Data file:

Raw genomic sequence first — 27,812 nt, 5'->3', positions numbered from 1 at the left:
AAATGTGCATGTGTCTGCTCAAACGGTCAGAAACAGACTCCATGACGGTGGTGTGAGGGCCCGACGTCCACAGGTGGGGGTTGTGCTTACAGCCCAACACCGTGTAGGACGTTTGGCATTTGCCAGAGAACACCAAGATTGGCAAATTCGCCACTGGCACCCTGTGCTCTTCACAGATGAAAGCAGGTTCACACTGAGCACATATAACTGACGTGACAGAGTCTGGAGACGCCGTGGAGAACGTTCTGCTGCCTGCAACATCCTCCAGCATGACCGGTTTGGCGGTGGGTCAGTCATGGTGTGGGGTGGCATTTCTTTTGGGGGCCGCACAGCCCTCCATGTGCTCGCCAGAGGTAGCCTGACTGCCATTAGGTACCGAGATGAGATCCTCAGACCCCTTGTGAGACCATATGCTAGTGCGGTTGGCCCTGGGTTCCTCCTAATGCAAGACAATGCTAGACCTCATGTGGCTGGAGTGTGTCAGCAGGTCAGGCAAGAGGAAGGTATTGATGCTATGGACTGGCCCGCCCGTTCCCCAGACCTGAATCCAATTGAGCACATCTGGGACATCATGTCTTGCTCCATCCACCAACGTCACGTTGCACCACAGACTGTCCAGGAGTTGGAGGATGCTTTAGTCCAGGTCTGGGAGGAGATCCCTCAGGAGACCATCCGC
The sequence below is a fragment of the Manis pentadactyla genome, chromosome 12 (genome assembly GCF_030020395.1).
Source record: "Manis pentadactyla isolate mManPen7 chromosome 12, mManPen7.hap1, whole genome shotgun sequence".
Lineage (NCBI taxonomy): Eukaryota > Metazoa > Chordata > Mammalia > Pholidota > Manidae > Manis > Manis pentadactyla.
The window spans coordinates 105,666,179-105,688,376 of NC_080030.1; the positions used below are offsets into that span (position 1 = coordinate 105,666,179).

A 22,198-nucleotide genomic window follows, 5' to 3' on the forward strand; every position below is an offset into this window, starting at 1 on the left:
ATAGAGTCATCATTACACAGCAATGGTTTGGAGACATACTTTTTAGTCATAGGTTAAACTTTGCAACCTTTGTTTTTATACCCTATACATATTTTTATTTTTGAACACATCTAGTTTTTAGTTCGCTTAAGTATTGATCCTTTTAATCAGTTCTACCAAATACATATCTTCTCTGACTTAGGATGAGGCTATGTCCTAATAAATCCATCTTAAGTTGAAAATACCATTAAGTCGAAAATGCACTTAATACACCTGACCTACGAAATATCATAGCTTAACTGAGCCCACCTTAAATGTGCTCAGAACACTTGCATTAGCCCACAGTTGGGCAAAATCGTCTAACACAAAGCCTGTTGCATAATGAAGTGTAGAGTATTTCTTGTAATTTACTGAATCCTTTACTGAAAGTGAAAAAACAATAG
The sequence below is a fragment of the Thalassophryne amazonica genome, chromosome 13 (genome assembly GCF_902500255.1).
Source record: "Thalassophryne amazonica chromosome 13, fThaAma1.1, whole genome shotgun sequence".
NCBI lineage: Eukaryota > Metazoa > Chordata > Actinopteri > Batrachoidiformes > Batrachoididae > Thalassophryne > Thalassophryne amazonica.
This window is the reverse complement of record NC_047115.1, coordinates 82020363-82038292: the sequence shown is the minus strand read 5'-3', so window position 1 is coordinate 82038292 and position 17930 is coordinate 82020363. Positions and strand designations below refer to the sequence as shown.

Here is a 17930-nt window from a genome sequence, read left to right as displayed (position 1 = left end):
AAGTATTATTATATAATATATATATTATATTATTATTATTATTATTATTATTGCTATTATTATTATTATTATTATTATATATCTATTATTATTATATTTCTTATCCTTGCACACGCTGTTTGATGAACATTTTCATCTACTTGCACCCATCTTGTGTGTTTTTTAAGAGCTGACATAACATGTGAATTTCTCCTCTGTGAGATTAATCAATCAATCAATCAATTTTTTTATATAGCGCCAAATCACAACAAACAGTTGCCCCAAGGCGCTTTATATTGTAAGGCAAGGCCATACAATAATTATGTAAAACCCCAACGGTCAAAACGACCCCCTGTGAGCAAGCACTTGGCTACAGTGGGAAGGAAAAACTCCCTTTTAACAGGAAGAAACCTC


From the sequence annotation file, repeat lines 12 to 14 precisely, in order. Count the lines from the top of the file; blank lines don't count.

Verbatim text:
This window is the reverse complement of record NC_047115.1, coordinates 82020363-82038292: the sequence shown is the minus strand read 5'-3', so window position 1 is coordinate 82038292 and position 17930 is coordinate 82020363. Positions and strand designations below refer to the sequence as shown.

Here is a 17930-nt window from a genome sequence, read left to right as displayed (position 1 = left end):
AAGTATTATTATATAATATATATATTATATTATTATTATTATTATTATTATTGCTATTATTATTATTATTATTATTATATATCTATTATTATTATATTTCTTATCCTTGCACACGCTGTTTGATGAACATTTTCATCTACTTGCACCCATCTTGTGTGTTTTTTAAGAGCTGACATAACATGTGAATTTCTCCTCTGTGAGATTAATCAATCAATCAATCAATTTTTTTATATAGCGCCAAATCACAACAAACAGTTGCCCCAAGGCGCTTTATATTGTAAGGCAAGGCCATACAATAATTATGTAAAACCCCAACGGTCAAAACGACCCCCTGTGAGCAAGCACTTGGCTACAGTGGGAAGGAAAAACTCCCTTTTAACAGGAAGAAACCTC